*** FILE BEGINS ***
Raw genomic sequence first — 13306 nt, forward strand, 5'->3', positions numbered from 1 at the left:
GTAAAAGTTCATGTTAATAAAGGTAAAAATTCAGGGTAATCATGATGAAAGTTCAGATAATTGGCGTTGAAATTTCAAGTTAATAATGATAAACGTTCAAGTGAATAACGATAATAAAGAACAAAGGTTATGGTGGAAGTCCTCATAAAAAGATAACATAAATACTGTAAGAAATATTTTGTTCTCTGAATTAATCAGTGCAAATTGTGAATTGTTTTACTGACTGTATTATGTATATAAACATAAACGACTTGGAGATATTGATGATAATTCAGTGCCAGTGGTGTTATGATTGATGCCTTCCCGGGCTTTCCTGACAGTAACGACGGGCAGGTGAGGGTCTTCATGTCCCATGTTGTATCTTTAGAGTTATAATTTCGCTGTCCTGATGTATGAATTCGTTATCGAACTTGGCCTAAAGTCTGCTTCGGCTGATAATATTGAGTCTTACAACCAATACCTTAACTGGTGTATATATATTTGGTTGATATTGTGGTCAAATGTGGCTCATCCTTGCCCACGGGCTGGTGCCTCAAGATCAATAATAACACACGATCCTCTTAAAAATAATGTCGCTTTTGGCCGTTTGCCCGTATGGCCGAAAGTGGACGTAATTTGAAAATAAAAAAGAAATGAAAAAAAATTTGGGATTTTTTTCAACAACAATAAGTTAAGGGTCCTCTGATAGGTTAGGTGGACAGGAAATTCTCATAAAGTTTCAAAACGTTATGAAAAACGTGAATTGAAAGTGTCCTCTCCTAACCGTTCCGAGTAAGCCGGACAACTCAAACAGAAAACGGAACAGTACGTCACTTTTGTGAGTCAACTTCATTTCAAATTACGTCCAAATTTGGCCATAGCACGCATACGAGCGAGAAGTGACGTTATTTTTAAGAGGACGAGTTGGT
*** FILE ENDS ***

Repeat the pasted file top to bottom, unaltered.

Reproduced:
Raw genomic sequence first — 13306 nt, forward strand, 5'->3', positions numbered from 1 at the left:
GTAAAAGTTCATGTTAATAAAGGTAAAAATTCAGGGTAATCATGATGAAAGTTCAGATAATTGGCGTTGAAATTTCAAGTTAATAATGATAAACGTTCAAGTGAATAACGATAATAAAGAACAAAGGTTATGGTGGAAGTCCTCATAAAAAGATAACATAAATACTGTAAGAAATATTTTGTTCTCTGAATTAATCAGTGCAAATTGTGAATTGTTTTACTGACTGTATTATGTATATAAACATAAACGACTTGGAGATATTGATGATAATTCAGTGCCAGTGGTGTTATGATTGATGCCTTCCCGGGCTTTCCTGACAGTAACGACGGGCAGGTGAGGGTCTTCATGTCCCATGTTGTATCTTTAGAGTTATAATTTCGCTGTCCTGATGTATGAATTCGTTATCGAACTTGGCCTAAAGTCTGCTTCGGCTGATAATATTGAGTCTTACAACCAATACCTTAACTGGTGTATATATATTTGGTTGATATTGTGGTCAAATGTGGCTCATCCTTGCCCACGGGCTGGTGCCTCAAGATCAATAATAACACACGATCCTCTTAAAAATAATGTCGCTTTTGGCCGTTTGCCCGTATGGCCGAAAGTGGACGTAATTTGAAAATAAAAAAGAAATGAAAAAAAATTTGGGATTTTTTTCAACAACAATAAGTTAAGGGTCCTCTGATAGGTTAGGTGGACAGGAAATTCTCATAAAGTTTCAAAACGTTATGAAAAACGTGAATTGAAAGTGTCCTCTCCTAACCGTTCCGAGTAAGCCGGACAACTCAAACAGAAAACGGAACAGTACGTCACTTTTGTGAGTCAACTTCATTTCAAATTACGTCCAAATTTGGCCATAGCACGCATACGAGCGAGAAGTGACGTTATTTTTAAGAGGACGAGTTGGT